Talking about examples
One of the things that come out of BDD Discovery Workshops is Examples. These are real-world examples of how the system should or could work, if it existed. The purpose of examples is to trigger discovery through conversations, but also to define how the system should behave.
Examples should illustrate more general constraints, rules and acceptance criteria. They do not have to be written in a particular form. Some teams write examples down as Given-When-Then, but I prefer not to. I find plain language easier to have a conversation around:
Joan has two books in her virtual basket and loses connection.
What's supposed to happen next? Does it matter what kind of books? Can she get to her basket from a new device?
BDD started out as TDD, replacing the word "test" with "should" to help people understand that TDD is not about testing, but about design and reflection. The word "should" might not have caught on, but we have learned that choosing the right words can have a deep impact on how we think.
When it's time to write code, BDD is no different from TDD. Write a failing test. Watch it fail. Write enough code to make it pass. Clean up your mess (refactor).
So how is BDD's TDD different? In a couple of areas:
- BDD gives you a well-defined starting point: The examples created by the deliberate discovery process.
- Tests that result from BDD are not unit tests, but high level tests that interact with the system at a much more granular level.
I don't consider tools like RSpec to be a BDD tool. I think of it more as a unit testing tool that is great for TDD in the spirit of BDD. I used to think differently (heck, I wrote about half of the RSpec code in its early days). The reason that I have changed my mind is that a tool like RSpec (fantastic as it is) is usually used at an abstraction level below the level that the non-technical stakeholders care about, and stakeholder involvement is key to BDD in my view.
That sums it up for me. BDD according to Aslak.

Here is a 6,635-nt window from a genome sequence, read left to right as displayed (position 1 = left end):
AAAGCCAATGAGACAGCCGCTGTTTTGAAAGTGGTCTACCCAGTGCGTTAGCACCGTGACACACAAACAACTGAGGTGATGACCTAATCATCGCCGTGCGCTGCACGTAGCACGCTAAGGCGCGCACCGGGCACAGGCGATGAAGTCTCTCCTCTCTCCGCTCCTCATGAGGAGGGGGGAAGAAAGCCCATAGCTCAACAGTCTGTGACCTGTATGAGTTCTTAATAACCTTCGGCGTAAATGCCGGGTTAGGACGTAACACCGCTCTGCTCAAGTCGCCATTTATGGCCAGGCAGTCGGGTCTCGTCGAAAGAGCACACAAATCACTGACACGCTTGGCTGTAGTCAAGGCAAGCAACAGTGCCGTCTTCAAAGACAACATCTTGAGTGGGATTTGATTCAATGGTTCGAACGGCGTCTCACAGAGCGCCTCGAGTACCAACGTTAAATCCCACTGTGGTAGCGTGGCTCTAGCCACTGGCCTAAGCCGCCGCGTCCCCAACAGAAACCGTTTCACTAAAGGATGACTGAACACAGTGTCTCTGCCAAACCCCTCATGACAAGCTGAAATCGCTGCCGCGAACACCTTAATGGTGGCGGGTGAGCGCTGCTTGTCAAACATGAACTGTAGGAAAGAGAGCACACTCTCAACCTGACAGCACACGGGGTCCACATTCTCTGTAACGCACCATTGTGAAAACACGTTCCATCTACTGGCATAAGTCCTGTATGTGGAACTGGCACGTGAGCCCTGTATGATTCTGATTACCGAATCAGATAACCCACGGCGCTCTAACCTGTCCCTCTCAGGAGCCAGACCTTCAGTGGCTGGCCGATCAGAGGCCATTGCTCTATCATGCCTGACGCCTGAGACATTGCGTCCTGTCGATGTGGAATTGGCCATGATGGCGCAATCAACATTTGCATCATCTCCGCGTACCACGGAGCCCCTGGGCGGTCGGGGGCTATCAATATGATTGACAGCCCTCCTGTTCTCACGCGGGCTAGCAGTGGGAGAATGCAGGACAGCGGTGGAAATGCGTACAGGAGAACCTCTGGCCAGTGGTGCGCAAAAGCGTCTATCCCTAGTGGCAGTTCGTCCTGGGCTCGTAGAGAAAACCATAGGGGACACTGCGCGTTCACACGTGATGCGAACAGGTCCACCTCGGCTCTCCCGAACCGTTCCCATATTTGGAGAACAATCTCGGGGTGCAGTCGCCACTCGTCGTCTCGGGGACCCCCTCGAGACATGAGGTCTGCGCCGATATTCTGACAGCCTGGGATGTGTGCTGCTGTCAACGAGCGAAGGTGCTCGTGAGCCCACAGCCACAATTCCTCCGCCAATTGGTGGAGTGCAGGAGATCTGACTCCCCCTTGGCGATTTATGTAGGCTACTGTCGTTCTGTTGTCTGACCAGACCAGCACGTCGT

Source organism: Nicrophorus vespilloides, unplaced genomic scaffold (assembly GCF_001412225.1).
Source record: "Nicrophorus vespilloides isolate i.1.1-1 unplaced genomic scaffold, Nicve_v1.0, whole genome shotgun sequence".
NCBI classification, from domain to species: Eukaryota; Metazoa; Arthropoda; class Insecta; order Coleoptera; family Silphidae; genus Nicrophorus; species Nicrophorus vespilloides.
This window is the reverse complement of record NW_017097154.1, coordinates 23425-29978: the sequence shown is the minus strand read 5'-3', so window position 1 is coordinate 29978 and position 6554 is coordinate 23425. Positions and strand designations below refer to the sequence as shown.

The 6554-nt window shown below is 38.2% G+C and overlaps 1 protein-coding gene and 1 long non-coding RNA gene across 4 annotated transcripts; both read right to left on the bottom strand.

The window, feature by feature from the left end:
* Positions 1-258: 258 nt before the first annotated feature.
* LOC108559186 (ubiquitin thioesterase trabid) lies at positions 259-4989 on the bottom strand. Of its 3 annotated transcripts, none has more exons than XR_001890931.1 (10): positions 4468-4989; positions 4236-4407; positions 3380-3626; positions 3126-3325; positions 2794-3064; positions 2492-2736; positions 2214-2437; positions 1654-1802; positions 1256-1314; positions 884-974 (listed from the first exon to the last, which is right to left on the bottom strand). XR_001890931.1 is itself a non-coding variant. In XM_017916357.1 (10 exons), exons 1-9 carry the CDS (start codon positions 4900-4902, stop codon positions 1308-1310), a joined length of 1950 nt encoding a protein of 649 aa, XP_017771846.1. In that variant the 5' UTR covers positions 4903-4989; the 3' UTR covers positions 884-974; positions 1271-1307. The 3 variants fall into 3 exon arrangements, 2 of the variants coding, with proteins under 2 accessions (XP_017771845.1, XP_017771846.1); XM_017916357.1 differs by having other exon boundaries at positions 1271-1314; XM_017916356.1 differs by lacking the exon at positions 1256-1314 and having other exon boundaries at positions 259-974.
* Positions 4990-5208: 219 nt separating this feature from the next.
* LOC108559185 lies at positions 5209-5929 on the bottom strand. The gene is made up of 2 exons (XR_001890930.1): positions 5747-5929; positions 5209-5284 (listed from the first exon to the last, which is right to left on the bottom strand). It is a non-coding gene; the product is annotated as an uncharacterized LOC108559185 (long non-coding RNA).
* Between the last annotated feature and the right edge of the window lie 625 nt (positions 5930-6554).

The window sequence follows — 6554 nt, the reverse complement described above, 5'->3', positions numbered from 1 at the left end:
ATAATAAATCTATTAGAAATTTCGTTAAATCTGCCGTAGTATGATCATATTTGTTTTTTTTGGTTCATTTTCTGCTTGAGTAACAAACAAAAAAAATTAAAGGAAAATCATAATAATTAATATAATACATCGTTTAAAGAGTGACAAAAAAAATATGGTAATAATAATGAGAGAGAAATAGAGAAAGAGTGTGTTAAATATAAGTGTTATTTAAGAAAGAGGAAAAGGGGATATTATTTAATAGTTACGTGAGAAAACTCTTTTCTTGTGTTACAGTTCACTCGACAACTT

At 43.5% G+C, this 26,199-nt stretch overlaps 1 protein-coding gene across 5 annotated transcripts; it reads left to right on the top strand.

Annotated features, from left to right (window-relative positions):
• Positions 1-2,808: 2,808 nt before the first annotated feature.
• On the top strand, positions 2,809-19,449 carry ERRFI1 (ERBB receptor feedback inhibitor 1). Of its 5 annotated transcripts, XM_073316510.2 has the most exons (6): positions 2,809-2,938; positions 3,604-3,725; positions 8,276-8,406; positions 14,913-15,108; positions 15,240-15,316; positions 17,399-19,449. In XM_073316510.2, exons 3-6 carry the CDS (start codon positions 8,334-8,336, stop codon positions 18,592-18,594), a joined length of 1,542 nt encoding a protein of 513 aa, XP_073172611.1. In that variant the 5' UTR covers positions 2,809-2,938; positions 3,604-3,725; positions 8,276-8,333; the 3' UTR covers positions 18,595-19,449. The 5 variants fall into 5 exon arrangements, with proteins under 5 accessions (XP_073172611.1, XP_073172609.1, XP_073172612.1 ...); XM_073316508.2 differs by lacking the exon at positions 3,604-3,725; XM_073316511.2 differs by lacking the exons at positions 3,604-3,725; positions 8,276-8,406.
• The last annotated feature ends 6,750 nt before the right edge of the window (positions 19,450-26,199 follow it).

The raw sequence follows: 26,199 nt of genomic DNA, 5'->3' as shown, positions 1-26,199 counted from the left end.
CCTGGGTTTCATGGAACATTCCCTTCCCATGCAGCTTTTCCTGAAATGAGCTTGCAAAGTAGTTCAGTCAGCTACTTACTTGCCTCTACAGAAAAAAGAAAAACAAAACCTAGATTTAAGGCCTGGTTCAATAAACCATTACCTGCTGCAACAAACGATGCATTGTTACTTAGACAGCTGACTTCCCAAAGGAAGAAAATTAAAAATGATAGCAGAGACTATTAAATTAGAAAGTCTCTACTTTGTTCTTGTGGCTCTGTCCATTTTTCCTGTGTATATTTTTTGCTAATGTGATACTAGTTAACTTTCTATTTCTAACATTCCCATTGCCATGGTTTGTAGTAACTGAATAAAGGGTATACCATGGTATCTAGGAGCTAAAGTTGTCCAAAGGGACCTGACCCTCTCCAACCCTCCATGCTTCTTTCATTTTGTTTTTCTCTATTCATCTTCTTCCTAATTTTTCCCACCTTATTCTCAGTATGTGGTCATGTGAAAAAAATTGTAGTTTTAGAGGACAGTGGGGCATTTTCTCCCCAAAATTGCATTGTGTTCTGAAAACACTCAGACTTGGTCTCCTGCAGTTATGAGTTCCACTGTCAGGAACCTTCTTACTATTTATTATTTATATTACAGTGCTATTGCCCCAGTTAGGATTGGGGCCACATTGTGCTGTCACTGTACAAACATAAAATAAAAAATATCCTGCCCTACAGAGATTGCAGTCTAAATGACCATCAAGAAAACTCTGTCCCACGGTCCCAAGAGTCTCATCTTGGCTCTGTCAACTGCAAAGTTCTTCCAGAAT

- A diverse group having conversations around examples
- Test-Driven Development based on those examples
Now, there are many more techniques and guidelines that are helpful to to BDD well, but I'm not sure those belong in a definition of BDD itself. Here is a small dump - I have many more, but that's a subject for another blog post (or book).
- Keep Discovery Workshops short and frequent. 15 min. per story, as often as you can.
- Strive to make examples illustrate a single business rule. That keeps them expressive and valuable.
- Don't do a big-bang adoption of BDD. Start with quick ad-hoc Discovery Workshops. Don't call them that, just ask for an example.
- Start with the risky stuff - that's what you want early feedback on
- Modelling by Example - enforce a ubiquitous language right into yourdomain model / hexagonal architecture.
- Automate most of your tests through the domain, not the UI (brittle and slow)
- Don't aim for high test coverage with BDD. It's for discovery of your domain, not for testing the implementation.
- Learn about the test pyramid. Do most of the rigorous testing with unit tests (TDD'ed or not).
- Use shallow depth of test (google it)
- Give each developer and tester a completely isolated test environment
That's all. I hope some of this will help to create an updated definition of BDD.